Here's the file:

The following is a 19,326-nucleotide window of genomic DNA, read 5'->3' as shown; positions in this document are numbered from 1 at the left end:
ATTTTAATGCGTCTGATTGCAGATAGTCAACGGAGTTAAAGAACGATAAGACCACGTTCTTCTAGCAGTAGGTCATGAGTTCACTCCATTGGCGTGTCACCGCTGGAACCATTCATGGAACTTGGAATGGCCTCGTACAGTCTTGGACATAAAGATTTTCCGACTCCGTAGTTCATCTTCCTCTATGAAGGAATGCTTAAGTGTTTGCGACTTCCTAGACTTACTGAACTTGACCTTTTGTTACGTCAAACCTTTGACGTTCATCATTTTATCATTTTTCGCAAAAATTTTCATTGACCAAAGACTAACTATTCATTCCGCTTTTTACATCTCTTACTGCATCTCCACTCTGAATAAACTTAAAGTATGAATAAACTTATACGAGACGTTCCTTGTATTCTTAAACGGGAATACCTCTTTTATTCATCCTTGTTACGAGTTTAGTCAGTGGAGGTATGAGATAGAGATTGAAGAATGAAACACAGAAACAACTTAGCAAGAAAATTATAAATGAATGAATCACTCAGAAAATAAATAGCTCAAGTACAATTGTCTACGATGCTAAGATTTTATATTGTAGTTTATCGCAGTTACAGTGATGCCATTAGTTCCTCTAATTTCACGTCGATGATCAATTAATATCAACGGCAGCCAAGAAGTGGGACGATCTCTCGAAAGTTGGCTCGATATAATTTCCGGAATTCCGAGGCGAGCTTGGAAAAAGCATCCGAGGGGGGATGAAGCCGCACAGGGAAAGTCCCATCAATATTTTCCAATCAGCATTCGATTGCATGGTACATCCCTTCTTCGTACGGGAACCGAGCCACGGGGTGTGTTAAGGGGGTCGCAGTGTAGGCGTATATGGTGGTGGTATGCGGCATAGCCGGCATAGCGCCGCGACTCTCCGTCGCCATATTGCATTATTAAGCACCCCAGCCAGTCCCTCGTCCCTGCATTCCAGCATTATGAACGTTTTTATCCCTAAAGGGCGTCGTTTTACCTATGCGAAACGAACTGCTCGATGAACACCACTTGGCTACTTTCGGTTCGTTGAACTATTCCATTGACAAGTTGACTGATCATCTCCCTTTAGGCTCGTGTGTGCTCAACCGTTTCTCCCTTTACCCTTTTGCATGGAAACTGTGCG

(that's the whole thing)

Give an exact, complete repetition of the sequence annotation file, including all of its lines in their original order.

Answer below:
The following is a 19,326-nucleotide window of genomic DNA, read 5'->3' as shown; positions in this document are numbered from 1 at the left end:
ATTTTAATGCGTCTGATTGCAGATAGTCAACGGAGTTAAAGAACGATAAGACCACGTTCTTCTAGCAGTAGGTCATGAGTTCACTCCATTGGCGTGTCACCGCTGGAACCATTCATGGAACTTGGAATGGCCTCGTACAGTCTTGGACATAAAGATTTTCCGACTCCGTAGTTCATCTTCCTCTATGAAGGAATGCTTAAGTGTTTGCGACTTCCTAGACTTACTGAACTTGACCTTTTGTTACGTCAAACCTTTGACGTTCATCATTTTATCATTTTTCGCAAAAATTTTCATTGACCAAAGACTAACTATTCATTCCGCTTTTTACATCTCTTACTGCATCTCCACTCTGAATAAACTTAAAGTATGAATAAACTTATACGAGACGTTCCTTGTATTCTTAAACGGGAATACCTCTTTTATTCATCCTTGTTACGAGTTTAGTCAGTGGAGGTATGAGATAGAGATTGAAGAATGAAACACAGAAACAACTTAGCAAGAAAATTATAAATGAATGAATCACTCAGAAAATAAATAGCTCAAGTACAATTGTCTACGATGCTAAGATTTTATATTGTAGTTTATCGCAGTTACAGTGATGCCATTAGTTCCTCTAATTTCACGTCGATGATCAATTAATATCAACGGCAGCCAAGAAGTGGGACGATCTCTCGAAAGTTGGCTCGATATAATTTCCGGAATTCCGAGGCGAGCTTGGAAAAAGCATCCGAGGGGGGATGAAGCCGCACAGGGAAAGTCCCATCAATATTTTCCAATCAGCATTCGATTGCATGGTACATCCCTTCTTCGTACGGGAACCGAGCCACGGGGTGTGTTAAGGGGGTCGCAGTGTAGGCGTATATGGTGGTGGTATGCGGCATAGCCGGCATAGCGCCGCGACTCTCCGTCGCCATATTGCATTATTAAGCACCCCAGCCAGTCCCTCGTCCCTGCATTCCAGCATTATGAACGTTTTTATCCCTAAAGGGCGTCGTTTTACCTATGCGAAACGAACTGCTCGATGAACACCACTTGGCTACTTTCGGTTCGTTGAACTATTCCATTGACAAGTTGACTGATCATCTCCCTTTAGGCTCGTGTGTGCTCAACCGTTTCTCCCTTTACCCTTTTGCATGGAAACTGTGCG